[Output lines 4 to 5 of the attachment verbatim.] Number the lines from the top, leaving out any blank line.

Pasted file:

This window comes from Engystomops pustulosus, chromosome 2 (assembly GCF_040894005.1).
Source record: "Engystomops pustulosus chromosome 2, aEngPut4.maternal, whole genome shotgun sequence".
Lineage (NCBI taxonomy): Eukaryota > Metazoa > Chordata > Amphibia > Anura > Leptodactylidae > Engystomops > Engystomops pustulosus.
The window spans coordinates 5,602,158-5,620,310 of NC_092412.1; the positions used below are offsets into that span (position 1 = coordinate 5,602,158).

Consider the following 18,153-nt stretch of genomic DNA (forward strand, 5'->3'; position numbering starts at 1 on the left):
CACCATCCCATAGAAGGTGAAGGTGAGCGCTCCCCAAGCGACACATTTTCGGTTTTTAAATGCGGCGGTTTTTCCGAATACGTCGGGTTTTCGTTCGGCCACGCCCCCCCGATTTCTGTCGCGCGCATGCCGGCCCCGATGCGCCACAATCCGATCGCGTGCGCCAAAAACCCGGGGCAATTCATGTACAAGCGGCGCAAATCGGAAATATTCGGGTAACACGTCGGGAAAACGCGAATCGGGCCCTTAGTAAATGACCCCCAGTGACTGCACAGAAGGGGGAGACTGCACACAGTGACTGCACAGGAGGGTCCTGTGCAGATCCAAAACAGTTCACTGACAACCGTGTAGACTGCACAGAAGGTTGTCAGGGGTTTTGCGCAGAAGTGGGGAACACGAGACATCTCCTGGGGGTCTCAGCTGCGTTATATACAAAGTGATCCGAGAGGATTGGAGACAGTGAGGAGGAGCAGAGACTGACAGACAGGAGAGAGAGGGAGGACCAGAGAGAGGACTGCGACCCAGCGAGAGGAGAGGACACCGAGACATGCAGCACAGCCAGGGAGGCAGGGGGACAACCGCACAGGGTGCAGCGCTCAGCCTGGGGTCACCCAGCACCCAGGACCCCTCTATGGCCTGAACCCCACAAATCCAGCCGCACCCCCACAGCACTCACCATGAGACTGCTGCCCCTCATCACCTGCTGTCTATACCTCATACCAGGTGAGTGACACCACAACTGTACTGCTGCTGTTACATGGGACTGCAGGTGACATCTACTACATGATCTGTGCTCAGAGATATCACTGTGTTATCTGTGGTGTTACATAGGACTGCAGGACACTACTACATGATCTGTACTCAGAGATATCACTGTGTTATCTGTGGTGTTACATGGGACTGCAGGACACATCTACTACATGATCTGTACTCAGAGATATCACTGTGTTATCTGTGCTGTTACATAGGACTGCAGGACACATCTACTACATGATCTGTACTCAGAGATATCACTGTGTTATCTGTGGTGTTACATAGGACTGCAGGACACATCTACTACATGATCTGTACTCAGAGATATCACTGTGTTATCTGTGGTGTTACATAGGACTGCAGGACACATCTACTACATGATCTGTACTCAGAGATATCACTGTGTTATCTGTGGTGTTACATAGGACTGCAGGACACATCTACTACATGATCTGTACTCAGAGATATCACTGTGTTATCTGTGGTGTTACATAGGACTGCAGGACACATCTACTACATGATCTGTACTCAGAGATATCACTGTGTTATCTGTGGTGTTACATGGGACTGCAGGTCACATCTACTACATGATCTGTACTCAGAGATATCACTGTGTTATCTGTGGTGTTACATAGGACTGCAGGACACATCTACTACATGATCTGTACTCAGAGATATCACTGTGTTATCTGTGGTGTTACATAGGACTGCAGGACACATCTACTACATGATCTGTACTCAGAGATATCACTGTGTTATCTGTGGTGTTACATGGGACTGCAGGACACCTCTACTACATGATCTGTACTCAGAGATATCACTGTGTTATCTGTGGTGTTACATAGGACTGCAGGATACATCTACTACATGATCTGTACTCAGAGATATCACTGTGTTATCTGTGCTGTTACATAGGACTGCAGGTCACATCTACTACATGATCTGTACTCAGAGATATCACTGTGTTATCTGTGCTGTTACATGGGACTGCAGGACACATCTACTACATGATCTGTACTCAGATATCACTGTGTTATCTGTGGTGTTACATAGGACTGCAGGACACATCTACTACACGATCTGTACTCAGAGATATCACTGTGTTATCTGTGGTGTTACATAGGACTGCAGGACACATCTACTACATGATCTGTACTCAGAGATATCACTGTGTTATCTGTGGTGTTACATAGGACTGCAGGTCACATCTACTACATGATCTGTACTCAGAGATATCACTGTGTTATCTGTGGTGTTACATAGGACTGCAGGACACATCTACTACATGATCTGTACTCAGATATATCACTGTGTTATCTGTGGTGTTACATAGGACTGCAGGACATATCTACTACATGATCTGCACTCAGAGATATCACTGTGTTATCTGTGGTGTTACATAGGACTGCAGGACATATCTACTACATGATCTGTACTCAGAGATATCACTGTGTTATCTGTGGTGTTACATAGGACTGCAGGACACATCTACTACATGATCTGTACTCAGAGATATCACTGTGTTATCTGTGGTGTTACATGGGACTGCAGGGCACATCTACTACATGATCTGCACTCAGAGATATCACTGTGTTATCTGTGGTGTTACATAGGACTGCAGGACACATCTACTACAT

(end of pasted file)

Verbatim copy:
The window spans coordinates 5,602,158-5,620,310 of NC_092412.1; the positions used below are offsets into that span (position 1 = coordinate 5,602,158).

Consider the following 18,153-nt stretch of genomic DNA (forward strand, 5'->3'; position numbering starts at 1 on the left):